I know that I speak for many journalists—and many others—when I say that it is perfectly possible to write after lunch, even if, or particularly if, you have had a bottle of wine. It is simply not possible to do this after dinner; not after booze. I don’t know anybody else who is capable of knocking out first-class copy after a long day and a drunken dinner. There must have been something unique in his metabolic pathways; and what makes it even more astonishing is that most of the time he didn’t even write. He dictated. He would gather his thoughts and then, wreathed in tobacco and alcohol—and perhaps wearing his monogrammed slippers and the peculiar mauve velvet siren suit made for him by Turnbull and Asser—he would walk the wooden floorboards and growl out his massively excogitated sentences. And that was barely the beginning of the word-processing system. Typists would struggle to keep up, but on he jawed, even into the small hours of the night, licking and champing his unlit cigar. Sometimes he would take them with him into his tiny and austere bedroom, and then while they blushed and squeaked he would disrobe and submerge himself in his sunken Shanks bath and continue to prose on, while they sat on the floor and pitter-pattered away on the specially muffled keyboards that he preferred. The sheaves of typewritten paper he would then correct and amend by hand—and we have innumerable examples of his cursive blue-inked marginalia—and then the results would be typeset as they would appear on the page; and even that was not the end. Now I pace across the room to an upright sloping bureau that is set against the wall, like a newspaper-reading slab in a club. It was here that he engaged in the final exercise of word-processing, a ritual that we would now perform effortlessly with our Microsoft programmes. He would fiddle with the text. He would switch clauses around for emphasis, he would swap one epithet for another and in general he would take the utmost delight in the process of polishing his efforts; and then he would send the whole lot off to be typeset again. It was a fantastically expensive method of working, and yet it enabled Churchill to produce not just more words than Dickens, or more words than Shakespeare—but more words than Dickens and Shakespeare combined.

Dictating work seems absurdly impractical and “expensive.” But, perhaps that’s how you scale up. As with most improvements and transformations, there’s no magic, there’s just doing new, often weird, uncomfortable, and costly things.

From The Churchill Factor.

Successful pundit tactics

  • Make shooting fish in a barrel seem interesting and insightful. Facebook is evil, Amazon is rapacious.
  • Layer financial analysis into your big claims – talking about valuation, share price, cash flows is impressive.
  • Stick to your stock phrases and concept models. Eventually, they’ll stick. Or, if people don’t laugh at them and repeat them, you can come up with new ones. Own a category and the associated words.
  • Make definitive statements, e.g., Microsoft will burry Slack with teams, like they did Netscape.
  • Find a contrary position that promotes a social good. Or just a contrarian position.
  • Find a position that other pundits don’t have. The “blue ocean” thing. Scott Galloway likes the idea that tech people could easily decide to do social good, but don’t because there’s no profit and there’s no punishment.
  • Point out that people can just actually do things, that it’d be easy to solve problems if you tried. This is a Matthew Yglesias rhetorical trick. The unspoken implication is that they choose not to and are hypocrites or, at best, flaccid.
  • Convert a year’s worth of blog posts, newsletter missives, etc. into a book.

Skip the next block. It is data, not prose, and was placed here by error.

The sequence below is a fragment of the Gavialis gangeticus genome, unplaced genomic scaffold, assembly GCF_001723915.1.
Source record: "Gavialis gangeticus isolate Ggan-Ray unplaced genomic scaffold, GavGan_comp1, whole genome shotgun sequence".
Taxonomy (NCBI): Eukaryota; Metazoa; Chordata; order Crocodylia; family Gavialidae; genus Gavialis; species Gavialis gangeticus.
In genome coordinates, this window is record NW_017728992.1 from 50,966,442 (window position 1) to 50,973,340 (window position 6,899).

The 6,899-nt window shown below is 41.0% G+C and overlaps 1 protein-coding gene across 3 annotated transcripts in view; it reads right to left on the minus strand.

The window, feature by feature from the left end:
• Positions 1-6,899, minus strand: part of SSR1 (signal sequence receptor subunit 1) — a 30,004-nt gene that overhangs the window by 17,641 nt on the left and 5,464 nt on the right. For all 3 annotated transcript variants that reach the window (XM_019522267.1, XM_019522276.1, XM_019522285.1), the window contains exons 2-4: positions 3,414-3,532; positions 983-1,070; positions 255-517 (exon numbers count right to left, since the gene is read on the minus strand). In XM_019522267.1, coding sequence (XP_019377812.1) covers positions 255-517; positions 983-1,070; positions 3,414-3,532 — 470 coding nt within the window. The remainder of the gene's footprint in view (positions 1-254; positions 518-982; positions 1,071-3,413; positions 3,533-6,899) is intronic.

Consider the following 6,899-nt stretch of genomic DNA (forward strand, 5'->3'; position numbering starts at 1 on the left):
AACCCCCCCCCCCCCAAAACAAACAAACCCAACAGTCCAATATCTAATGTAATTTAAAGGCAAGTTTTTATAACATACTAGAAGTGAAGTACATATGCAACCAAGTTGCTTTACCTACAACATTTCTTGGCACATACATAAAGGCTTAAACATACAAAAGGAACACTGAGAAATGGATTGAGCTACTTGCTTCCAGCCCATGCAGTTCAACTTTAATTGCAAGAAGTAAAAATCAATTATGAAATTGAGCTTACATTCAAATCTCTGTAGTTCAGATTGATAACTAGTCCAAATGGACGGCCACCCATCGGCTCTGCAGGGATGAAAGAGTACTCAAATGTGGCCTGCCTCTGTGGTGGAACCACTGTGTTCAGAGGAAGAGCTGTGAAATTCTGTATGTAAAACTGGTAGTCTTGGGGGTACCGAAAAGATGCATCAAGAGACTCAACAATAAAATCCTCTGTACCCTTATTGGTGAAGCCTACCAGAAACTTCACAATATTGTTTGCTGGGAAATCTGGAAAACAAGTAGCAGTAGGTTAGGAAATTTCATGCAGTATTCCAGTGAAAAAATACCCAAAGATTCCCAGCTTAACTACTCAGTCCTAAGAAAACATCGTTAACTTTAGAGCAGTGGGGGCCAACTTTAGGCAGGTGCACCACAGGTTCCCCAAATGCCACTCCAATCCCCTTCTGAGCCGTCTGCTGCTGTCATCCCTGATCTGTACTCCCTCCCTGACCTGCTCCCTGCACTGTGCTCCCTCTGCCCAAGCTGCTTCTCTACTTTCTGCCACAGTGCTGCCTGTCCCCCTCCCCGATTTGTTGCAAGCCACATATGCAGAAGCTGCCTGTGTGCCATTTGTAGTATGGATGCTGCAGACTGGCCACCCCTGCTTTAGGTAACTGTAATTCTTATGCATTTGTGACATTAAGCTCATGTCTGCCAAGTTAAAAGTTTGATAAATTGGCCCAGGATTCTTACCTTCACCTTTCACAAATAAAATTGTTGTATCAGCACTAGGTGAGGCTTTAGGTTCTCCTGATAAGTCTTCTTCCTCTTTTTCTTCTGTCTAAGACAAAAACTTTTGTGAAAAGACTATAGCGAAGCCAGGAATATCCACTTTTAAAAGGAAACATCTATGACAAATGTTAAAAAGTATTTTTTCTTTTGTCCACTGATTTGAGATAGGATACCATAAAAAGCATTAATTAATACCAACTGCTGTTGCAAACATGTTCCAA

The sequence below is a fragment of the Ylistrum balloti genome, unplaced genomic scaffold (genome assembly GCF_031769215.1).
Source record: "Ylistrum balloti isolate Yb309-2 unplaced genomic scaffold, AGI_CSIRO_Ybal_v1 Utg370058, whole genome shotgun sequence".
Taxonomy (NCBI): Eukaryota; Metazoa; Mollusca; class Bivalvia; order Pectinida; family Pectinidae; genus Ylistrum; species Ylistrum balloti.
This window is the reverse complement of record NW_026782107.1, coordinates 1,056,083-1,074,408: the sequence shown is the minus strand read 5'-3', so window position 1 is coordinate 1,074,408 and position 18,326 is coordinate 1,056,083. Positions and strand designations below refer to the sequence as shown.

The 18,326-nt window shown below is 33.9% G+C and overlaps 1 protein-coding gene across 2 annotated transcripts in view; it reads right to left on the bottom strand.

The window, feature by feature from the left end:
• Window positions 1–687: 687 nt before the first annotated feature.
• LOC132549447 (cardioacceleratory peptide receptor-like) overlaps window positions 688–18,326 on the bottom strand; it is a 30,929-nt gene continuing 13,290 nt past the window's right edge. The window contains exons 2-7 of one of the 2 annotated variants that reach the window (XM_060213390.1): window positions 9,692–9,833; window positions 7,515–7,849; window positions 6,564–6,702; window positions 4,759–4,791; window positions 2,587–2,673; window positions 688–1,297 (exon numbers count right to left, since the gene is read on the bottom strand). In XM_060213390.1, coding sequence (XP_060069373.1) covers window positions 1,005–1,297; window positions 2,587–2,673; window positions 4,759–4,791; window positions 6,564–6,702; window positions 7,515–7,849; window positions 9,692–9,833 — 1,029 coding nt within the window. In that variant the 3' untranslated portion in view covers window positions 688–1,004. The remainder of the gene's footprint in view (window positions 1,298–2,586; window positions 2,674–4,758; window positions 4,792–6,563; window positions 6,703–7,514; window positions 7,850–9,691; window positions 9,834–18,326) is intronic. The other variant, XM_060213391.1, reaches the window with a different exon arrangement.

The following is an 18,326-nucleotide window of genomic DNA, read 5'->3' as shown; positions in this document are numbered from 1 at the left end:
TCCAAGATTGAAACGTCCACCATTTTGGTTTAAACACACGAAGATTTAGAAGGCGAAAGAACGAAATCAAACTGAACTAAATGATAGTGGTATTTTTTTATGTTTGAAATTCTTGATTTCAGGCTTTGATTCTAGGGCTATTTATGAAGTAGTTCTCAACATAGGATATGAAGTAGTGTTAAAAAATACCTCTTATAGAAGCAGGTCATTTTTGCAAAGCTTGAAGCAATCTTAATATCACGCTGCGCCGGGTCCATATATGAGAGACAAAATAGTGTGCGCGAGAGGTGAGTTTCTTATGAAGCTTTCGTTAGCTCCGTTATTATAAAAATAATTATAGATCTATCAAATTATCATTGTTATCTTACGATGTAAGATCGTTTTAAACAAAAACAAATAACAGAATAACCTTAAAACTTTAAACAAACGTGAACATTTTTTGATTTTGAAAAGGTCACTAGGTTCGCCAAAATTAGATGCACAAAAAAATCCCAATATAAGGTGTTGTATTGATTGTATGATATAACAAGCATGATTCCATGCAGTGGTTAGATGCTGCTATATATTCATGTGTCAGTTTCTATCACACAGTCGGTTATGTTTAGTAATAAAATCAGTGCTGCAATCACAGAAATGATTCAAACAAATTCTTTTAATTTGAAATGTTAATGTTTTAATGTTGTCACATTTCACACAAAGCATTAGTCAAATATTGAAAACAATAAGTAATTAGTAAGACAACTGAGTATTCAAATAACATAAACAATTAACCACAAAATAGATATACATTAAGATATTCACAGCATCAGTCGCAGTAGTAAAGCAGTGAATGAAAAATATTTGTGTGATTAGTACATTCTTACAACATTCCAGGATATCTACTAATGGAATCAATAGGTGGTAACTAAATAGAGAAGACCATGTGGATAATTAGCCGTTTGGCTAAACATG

• Make predictions, wild ones. People love predictions and it truly doesn’t matter if they come true or not.
  • Be independent, not unbiased. To make all these wild-claims you need financial security (or to not care about it) so you can lash-out, er, comment on every opportunity.
  • Always unmask motivations instead of attacking a person’s character – explain why people (or movements) are motivated to do something, not that they’re bad people. Once you explain why they’re motivated to do something:
  • Point out how the rival position leads to unintended consequences, often contradicting the original goals. Too much NIMBY leads to a housing shortage, pushing less wealthy people out of the neighborhood, increasing gentrification, driving wealthy people into your neighborhood and developers to only make sure bets instead of novel ones – now you’re the bourgeoisie!
  • Pointing out that “the medium is the message” (people’s desires and how they express/pursue them in the world shapes what they do and create, regardless of the Truth of the matter) gets them agog every time.
  • Most importantly: never answer the question you were asked, answer the question you wished you were asked and that you have an answer for.
  • However: 15% to 20% of the time let yourself make shit up and just go into a screed of disjoint nonsense that’s poetic and invigorating. We value and respect the insane, inchoate genius more than we’d like to admit. People need a break form being serious all the time to stay sane.

See most all of them in action here.

Write every day even if it’s not on topic

I hear people say they write every day, they make a habit of it. I always assumed this meant writing on topic, on whatever your projects are.

Really, it just means write something. Even complaining about yourself or writing a description of a bird. The point is to be practicing, to stay in training, to keep your sword-mind sharp, as Tyrion once explained when it comes to reading (the other daily practice).

Often, nothing for your deadlines will come. For some people it comes in little slices that will add up over time and be edited into perfection, for others (like me) it’s all at once in a deluge of words that need to be typed down before they flow away down the gutter.

Writing every day gives you the chance to start, and to get closer to finishing. You can rely on the muse to inspire your writing, but the muse needs to know when and where to find you.

And, even if it’s just journaling, you’ll help your psychology, and create a log of what happened that day – filling the tanks for when the muse does come. Think of artists doodling and doing “studies” all the time. So many good books are just worked over diary entries and collections of anecdotes.

(The above is pulled – like those little slices – from writing advice I’ve read elsewhere [esp. the muse metaphor]. Related writing tip: don’t worry about hyperlinks if you don’t have the time: click publish and move on.)